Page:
I've submitted to the Reader four times. Only once have they run something I wrote. I wasn't surprised when a week passed and I hadn't heard anything about my submission from the paper. Another week passed and I received an email from the Reader. The email acknowledged that they had received my correspondence, but made no mention at all of the story I had submitted. Instead, the editor asked if I would like to be interviewed for a weekly feature of the paper. Each week, the feature highlights a random person in Chicago, and tells a story from that person's perspective. The feature is framed as "first person accounts from off the beaten track." I agreed to participate. When I asked how to prepare for the interview, the writer told me something like, "you don't need to prepare. We are just going to have a conversation."

When I later interviewed with the reporter, I told her a story about riding my bike around Chicago, and strangers taking my picture while I am on the bike - something I've written about, perhaps too often, here. Though I was instructed not to prepare for the interview, I knew I would tell the biking story. The story ran a few weeks ago.

I am not sure why, probably because the piece exposes some vulnerability, and some fear, I was hesitant to share the story. Soon enough though, the piece was shared widely, including social media pages of my friends and on the Little People of America Facebook page.

The majority of the direct feedback has been very positive. Friends have been very supportive. I received a great email from a colleague of mine. The email included the subject line, "give me your camera bitch." I shared that email with the writer of the piece, saying, "no matter the other responses, feedback like this makes the whole experience worth it." In general, people I know are very nice. They tend to keep negative feedback to themselves. Just the other day, someone asked, "What did you think of the story in the Reader?" I said, "generally, I feel good about it, and generally, the response has been very good." To this, the person asking the question had no verbal response. He just looked at me. Though he didn't say anything, his face appeared to strain, as if he were putting all his energy into keeping negative thoughts unspoken.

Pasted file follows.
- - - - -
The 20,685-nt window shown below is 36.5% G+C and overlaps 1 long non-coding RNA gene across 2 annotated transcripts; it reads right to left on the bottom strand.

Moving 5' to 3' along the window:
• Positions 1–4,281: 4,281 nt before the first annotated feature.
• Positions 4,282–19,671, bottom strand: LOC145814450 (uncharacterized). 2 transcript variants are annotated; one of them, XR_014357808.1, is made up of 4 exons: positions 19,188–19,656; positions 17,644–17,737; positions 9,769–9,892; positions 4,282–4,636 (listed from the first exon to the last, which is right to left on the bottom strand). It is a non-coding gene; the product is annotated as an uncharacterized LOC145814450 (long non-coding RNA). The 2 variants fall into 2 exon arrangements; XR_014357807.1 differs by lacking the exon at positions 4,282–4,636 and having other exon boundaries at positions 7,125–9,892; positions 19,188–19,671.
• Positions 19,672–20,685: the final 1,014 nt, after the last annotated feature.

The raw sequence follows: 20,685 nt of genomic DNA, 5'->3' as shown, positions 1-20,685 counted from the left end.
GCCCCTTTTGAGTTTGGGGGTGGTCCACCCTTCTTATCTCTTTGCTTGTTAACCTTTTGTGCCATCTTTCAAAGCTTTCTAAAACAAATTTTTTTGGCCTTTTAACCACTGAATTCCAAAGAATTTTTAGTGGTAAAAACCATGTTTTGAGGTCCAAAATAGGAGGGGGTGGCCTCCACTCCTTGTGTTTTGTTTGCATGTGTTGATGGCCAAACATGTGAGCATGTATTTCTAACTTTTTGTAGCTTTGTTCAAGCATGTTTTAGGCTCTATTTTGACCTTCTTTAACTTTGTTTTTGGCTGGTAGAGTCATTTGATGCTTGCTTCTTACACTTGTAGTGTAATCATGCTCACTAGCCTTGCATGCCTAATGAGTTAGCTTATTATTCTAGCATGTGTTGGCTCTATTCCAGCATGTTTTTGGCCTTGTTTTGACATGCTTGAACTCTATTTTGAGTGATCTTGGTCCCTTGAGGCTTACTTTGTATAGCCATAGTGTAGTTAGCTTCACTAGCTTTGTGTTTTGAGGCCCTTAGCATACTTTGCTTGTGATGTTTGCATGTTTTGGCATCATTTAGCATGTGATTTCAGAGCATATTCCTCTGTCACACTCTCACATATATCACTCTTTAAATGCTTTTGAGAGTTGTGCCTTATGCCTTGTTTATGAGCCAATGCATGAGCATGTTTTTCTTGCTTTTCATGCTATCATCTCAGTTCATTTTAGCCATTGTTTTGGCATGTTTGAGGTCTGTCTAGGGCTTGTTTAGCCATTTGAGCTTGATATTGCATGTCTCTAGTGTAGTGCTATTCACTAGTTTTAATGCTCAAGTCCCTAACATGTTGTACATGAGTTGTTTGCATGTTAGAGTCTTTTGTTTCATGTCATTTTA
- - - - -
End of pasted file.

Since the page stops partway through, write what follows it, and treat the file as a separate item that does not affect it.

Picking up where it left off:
I wouldn't trade in the positive feedback from friends and supporters, but the piece in the Reader has another value also, for me anyway. It's given some validation to the anger I sometimes feel when I am treated poorly for something that I have no control over, and when other people of short stature are treated poorly for what they have no control over, our physical difference. For years, I've tried to develop a strategy to deal with people who take unauthorized photos of people of short stature. There really is no good strategy, because there will always be a few people who act that way. Whether I confront or ignore them, it won't change what they have done. But sharing the story in the Reader has helped to legitimize the frustration I feel.

When I first started to work at Access Living, I learned about the Independent Living perspective. The perspective reframes problems of physical and social accessibility. The perspective says, people with disabilities should not have to change who we are in order to function and thrive in the world. Instead, we need to change the world in order to make it more inclusive of all people, with and without disabilities. In a way, the Reader piece has helped me reframe the biking experience. In all likelihood, I will have my picture taken again, and in all likelihood, that is going to piss me off, but it's going to be easier to shrug off that anger now. Easier because I know that in my work at Access Living, and with Little People of America, I am doing my best to open the door to a world that is inclusive of, and embraces, diversity. But if the people who are in the car snapping those photos want to be a part of that world, it is up to them to put down that camera and shed some bigotry in order to fit through the door frame.